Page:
[Lab] Arduino Due
aomalley at gmail.com
Fri Feb 8 12:24:42 EST 2013
I tend to agree with Chris in that the standard Arduino (Uno or Leonarda)
definitely has the largest support network in terms of working examples
(software) and compatible shields (hardware), so I'd def. recommend that
for someone getting started with embedded projects.
Moving to a larger Arduino is to me a matter of needing the extra outputs
and memory, but you'd be surprised what you can squeeze out of the standard
Arduino (or a pair of them working together).
The other thing I really like about the standard boards is that they are
really easy to obtain / widely available, and as Chris mentioned it is
really nice/simple to port a project to a bare ATmega DIP with only the
supporting/needed circuitry for your particular project.
I've been wanting to evaluate a RaspPi but haven't had the chance, and they
don't seem as easy to get, so that has me hesitating to adopt them for my
projects, along with the fact that so many example projects seem to use a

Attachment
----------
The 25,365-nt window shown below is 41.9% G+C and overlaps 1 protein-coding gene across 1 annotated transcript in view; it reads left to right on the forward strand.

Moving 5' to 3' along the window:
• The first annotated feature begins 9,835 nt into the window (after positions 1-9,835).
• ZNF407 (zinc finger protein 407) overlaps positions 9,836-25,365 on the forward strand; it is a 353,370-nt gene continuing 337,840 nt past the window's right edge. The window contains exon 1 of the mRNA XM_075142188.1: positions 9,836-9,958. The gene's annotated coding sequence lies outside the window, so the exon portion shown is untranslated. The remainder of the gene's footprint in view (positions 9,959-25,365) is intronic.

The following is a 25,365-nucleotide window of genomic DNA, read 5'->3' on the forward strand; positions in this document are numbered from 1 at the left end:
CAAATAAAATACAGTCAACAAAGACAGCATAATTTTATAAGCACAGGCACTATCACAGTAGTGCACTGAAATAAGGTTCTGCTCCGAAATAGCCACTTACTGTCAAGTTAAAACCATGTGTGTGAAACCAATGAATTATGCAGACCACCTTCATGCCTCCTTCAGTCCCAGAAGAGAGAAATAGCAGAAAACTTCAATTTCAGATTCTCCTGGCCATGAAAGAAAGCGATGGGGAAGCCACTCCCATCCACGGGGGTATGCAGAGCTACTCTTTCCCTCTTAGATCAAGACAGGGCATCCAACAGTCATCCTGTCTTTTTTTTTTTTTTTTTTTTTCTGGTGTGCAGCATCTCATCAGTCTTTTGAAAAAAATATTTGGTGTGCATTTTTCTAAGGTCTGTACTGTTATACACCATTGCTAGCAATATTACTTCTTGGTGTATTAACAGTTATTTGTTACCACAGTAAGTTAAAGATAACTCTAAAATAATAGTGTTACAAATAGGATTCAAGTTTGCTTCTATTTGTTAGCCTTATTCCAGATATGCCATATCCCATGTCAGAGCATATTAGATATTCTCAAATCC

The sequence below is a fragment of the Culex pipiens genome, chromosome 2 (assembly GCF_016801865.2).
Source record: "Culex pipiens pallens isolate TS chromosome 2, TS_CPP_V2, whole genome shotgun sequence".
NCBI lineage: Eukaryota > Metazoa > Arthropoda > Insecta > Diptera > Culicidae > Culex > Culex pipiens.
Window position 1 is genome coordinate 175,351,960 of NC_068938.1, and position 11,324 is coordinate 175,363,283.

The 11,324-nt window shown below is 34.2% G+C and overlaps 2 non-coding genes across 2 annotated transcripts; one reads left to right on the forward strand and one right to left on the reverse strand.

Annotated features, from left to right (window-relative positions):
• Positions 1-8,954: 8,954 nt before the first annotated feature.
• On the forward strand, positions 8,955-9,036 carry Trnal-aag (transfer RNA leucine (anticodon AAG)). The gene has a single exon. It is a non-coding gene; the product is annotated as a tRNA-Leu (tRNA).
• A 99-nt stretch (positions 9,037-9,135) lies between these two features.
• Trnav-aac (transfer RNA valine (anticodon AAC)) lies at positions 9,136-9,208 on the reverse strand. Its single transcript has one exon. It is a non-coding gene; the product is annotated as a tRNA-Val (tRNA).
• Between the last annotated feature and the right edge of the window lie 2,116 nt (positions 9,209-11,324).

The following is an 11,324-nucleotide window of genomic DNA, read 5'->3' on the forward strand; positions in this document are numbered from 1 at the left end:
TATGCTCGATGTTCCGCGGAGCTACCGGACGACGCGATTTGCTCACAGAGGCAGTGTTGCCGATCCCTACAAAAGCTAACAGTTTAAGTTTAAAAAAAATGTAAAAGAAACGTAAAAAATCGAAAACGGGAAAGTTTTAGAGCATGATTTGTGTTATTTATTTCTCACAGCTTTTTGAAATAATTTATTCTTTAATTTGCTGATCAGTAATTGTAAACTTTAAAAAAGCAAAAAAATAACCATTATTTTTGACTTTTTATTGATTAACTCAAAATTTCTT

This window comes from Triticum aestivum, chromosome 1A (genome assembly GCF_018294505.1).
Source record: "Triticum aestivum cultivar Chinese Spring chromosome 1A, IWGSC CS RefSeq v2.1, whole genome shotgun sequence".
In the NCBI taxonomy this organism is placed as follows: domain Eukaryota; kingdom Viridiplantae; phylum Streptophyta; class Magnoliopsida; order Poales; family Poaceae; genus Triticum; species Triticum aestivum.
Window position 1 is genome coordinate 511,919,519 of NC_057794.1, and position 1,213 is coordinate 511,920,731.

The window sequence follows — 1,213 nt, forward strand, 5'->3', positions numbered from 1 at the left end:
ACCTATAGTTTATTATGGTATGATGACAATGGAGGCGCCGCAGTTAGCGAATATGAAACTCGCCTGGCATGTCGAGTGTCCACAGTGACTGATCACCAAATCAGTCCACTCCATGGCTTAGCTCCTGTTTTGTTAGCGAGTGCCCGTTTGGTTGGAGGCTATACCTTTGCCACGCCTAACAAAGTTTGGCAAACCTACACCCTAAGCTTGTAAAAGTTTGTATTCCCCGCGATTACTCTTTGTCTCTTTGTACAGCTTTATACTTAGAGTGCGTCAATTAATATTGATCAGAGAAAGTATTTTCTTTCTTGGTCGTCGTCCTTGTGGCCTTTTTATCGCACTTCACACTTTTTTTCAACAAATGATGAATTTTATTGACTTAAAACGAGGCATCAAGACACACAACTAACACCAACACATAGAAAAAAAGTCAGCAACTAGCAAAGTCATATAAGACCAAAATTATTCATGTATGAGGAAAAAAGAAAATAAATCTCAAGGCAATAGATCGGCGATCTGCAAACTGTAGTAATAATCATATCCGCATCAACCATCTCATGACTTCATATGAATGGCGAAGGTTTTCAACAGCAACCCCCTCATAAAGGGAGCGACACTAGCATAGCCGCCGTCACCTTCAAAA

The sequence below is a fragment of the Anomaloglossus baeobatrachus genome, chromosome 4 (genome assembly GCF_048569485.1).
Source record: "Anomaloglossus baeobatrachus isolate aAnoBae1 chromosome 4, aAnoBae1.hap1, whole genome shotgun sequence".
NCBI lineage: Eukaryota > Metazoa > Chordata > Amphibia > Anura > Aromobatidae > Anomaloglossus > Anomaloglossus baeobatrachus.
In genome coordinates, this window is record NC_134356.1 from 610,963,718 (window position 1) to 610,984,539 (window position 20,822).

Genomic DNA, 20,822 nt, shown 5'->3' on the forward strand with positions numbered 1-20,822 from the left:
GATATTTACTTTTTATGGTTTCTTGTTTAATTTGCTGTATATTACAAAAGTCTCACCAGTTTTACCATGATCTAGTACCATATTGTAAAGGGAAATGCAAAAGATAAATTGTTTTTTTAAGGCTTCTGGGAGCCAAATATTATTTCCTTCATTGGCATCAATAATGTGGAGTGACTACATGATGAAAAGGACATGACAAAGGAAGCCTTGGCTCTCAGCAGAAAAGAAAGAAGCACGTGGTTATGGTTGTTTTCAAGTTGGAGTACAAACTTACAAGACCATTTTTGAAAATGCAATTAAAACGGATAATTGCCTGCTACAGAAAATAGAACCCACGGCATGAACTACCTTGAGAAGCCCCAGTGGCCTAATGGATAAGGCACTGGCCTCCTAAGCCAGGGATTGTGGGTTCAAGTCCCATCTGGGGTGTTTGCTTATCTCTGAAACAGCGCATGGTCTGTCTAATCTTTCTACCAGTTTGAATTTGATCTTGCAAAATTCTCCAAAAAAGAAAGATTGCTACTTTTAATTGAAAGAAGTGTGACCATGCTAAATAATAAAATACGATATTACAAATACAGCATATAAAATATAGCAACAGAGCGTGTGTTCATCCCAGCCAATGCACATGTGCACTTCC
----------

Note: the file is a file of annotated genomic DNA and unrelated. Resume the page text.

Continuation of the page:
RaspPi with an Arduino as a peripheral for PWM etc. Seems a bit redundant
Of course there's the argument that a Pi is cheaper than an Ethernet shield
+ Arduino combo, but imo sometimes simplicity is worth paying a bit more
My $0.02 . . .
Speaking of all this stuff, does anyone out there have any experience with
the WiFly shield?
> Date: Fri, 8 Feb 2013 08:32:40 -0800
> From: Chris de Groot <cdegroot at adobe.com>
> Subject: Re: [Lab] Fwd: Arduino Due
> To: Bruce Harding <bruce.harding at faintfuzzies.ca>, Richard Wiens
> <richard.wiens at rogers.com>
> Cc: "lab at artengine.ca" <lab at artengine.ca>
> <686848D3189C0845A6E5FA781D6A0FFF373580EF94 at nambx03.corp.adobe.com
> Content-Type: text/plain; charset="iso-8859-1"
> Speaking personally I like the 5v arduinos as they are very convenient for
> most embedded things, and when a project gets baked I can just burn the
> arduino hex file into an ATMEL chip and shift from a Arduino board to a
> single chip. That is all very easy and rather than spend a lot of time with
> multiple logic chips I just use a ATMEGA chip for a couple bucks even if it
> is doing something really rudimentary at times.
> Also Arduinos are so prevalent in projects around the world that one can
> almost always find a project that is mostly what one needs.
> Moving to RPi is a different ball game completely. You are sitting on a
> vastly more powerful stack, but also have to have Linux in there and thus
> be at another layer of complexity. It is not bad, but is just better for
> different projects.
> ?ADOBE? DIGITAL MARKETING SUITE
> ?Chris de Groot
> ?Senior Manager, Genesis
> ?Digital Marketing BU
> 613 940 3867 (office)
> cdegroot at adobe.com
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